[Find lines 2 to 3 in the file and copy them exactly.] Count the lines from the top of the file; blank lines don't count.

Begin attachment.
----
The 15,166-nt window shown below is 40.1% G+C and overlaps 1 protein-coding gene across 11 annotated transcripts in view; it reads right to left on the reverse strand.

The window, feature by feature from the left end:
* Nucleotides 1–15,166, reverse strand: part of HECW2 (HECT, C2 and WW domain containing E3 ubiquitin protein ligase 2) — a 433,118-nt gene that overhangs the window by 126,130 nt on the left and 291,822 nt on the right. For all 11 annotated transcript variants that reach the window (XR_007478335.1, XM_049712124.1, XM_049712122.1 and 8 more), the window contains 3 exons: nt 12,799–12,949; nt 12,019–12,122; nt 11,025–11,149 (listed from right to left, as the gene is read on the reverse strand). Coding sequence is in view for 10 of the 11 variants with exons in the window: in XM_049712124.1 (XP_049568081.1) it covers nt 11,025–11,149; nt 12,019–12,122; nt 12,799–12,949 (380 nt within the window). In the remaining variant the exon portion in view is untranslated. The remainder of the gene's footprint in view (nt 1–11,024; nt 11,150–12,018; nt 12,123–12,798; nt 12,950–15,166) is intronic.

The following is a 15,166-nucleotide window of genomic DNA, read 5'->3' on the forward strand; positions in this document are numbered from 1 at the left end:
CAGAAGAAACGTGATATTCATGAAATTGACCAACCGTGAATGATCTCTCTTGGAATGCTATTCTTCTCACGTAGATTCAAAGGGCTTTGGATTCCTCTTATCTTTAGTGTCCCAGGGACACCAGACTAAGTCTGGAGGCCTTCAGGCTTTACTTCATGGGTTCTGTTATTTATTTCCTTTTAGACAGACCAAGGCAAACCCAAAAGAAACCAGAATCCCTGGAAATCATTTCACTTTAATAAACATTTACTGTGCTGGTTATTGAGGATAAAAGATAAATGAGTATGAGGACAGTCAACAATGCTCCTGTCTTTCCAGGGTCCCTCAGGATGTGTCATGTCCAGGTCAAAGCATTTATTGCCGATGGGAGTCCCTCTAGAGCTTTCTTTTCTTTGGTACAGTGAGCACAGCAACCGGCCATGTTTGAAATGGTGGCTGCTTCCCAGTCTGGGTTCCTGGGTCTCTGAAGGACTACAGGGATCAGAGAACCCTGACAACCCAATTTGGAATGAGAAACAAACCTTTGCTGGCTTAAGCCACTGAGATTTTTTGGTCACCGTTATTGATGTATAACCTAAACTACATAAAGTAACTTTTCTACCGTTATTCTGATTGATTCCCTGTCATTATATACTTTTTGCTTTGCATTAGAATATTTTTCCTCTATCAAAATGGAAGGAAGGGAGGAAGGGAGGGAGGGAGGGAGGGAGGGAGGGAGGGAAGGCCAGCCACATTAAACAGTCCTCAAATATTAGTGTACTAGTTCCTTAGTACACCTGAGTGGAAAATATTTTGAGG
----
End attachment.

The window, feature by feature from the left end:
* Nucleotides 1–15,166, reverse strand: part of HECW2 (HECT, C2 and WW domain containing E3 ubiquitin protein ligase 2) — a 433,118-nt gene that overhangs the window by 126,130 nt on the left and 291,822 nt on the right. For all 11 annotated transcript variants that reach the window (XR_007478335.1, XM_049712124.1, XM_049712122.1 and 8 more), the window contains 3 exons: nt 12,799–12,949; nt 12,019–12,122; nt 11,025–11,149 (listed from right to left, as the gene is read on the reverse strand). Coding sequence is in view for 10 of the 11 variants with exons in the window: in XM_049712124.1 (XP_049568081.1) it covers nt 11,025–11,149; nt 12,019–12,122; nt 12,799–12,949 (380 nt within the window). In the remaining variant the exon portion in view is untranslated. The remainder of the gene's footprint in view (nt 1–11,024; nt 11,150–12,018; nt 12,123–12,798; nt 12,950–15,166) is intronic.